If you spend any time around the water, certain sounds are unmistakeable — the “smack” of bluegill sucking bugs off the surface, the frantic flickering of a shad spawn. A big gator bellowing deep in the swamp.
Complementing these natural sounds, one on the artificial side is as memorable: the “bloop, bloop, bloop” of a popping plug. Straightforward and simple, yet strongly resonant, the sound of a popper doing its thing is strangely hypnotic above the surface and absolutely enticing below. It’s what makes fishing a popper for bass equally effective and fun.
It may seem a basic task of tug and reel, tug and reel; however, consistent success demands more attention to detail. From the mechanics of the retrieve, to some bait optimizing alterations, a few accomplished pros offered their advice on popping proficiency.
For optimal display, FLW Tour pro Tom Monsoor has developed a technique for forcing his Yamamoto Shibuki popper below the surface. The goal is to trap an air pocket in the bait’s concave face and produce a serious bubble trail that adds visual appeal to the auditory element.
Arming himself with a 7-foot, medium-action rod, Monsoor opts for a 6.4:1 or 7.1:1 reel, which allows him to quickly gather line and set the hook on a long cast. The key element here is the 12- to 14-pound fluorocarbon spooled on his reel. Contrary to the common choice of floating monofilament, fluoro’s sinking properties help guide the lure below the surface, where the act begins.
First, Monsoor holds his rod at 11 o’clock after the cast and then drops it to 7 o’clock once the bait settles. As the fluoro starts to pull the bait down, he’ll abruptly snap the rod tip upward a foot or two.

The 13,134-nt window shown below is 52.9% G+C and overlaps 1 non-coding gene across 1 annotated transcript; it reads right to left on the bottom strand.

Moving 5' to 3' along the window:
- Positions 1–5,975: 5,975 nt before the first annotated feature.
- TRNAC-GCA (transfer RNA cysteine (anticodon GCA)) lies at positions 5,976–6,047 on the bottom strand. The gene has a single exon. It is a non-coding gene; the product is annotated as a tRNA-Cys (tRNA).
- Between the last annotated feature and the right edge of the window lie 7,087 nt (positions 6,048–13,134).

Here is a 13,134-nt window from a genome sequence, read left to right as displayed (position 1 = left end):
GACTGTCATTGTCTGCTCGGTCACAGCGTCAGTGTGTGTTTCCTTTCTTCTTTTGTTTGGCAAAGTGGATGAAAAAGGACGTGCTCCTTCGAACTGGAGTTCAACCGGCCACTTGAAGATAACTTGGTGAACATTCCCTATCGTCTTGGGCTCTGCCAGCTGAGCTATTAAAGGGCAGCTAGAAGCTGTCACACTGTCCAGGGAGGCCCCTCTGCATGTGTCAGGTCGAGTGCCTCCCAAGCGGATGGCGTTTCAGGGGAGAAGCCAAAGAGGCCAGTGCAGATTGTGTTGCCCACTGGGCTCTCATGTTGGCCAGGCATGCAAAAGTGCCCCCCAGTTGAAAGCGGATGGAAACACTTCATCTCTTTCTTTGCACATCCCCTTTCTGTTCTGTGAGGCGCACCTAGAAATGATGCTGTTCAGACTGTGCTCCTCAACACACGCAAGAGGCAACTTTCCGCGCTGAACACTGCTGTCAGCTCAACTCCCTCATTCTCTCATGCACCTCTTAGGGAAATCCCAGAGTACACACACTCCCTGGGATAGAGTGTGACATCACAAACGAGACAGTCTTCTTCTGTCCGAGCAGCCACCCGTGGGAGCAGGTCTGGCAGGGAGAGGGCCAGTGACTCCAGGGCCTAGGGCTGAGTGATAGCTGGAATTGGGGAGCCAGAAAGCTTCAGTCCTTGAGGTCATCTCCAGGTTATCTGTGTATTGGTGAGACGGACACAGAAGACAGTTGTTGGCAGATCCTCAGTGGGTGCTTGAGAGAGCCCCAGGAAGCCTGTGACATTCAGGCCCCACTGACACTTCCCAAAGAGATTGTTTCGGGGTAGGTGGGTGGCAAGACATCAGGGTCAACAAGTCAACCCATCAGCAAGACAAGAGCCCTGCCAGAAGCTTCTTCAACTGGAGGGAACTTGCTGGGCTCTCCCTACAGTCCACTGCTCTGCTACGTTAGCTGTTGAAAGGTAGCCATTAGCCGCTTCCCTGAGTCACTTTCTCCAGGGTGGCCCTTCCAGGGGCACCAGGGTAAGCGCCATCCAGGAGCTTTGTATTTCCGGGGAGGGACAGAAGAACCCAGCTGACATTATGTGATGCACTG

“That will make the bait dive down and make a loud pop with a big bubble,” Monsoor said. “Usually, one pop is all you need because it’s so loud.”
As Monsoor explains, that upward jerk actually enhances the fluorocarbon’s redirection of the bait’s nose to briefly pull the bait farther underwater.
Consider the physics: As the fluorocarbon sinks, it creates a dip between the rod tip and the bait’s nose. The force of that sudden rod tip motion will quickly straighten the line, but not before pulling the bait farther under water.
“It sounds opposite of what you’d think, but when that fluorocarbon sinks, no matter how hard you jerk the rod, it will not immediately pull that bait to the top of the water,” he said.
“It pops harder, digs deeper and looks more natural because it’s diving down like it’s after something, and then, it floats back up naturally.”
Whether he’s targeting docks during a shad spawn, temping bass over bream beds or taunting those resting in shady pockets, Bassmaster Classic champ Casey Ashley has supreme confidence in his XCalibur Zell Pop. A steady retrieve certainly tempts plenty of fish, but Ashley warns against complacency.
“You have to play with the retrieve a little bit,” Ashley said. “My first thought is to fish it fast as I can to cover as much water as I can, but that’s not always the case.
“Sometimes, they actually like it when you let the rings settle. Hit it twice or three times and let it sit again. More times than not, just a steady retrieve is best. You can throw a little pause in there once in a while, but as long as you’ve got that bait (popping), that’s the deal.”
For optimal action, Ashley replaces the Zell Pop’s standard No. 6 trebles with No. 4s, which make the bait sit lower and flatter in the water. This allows him to work the popper faster.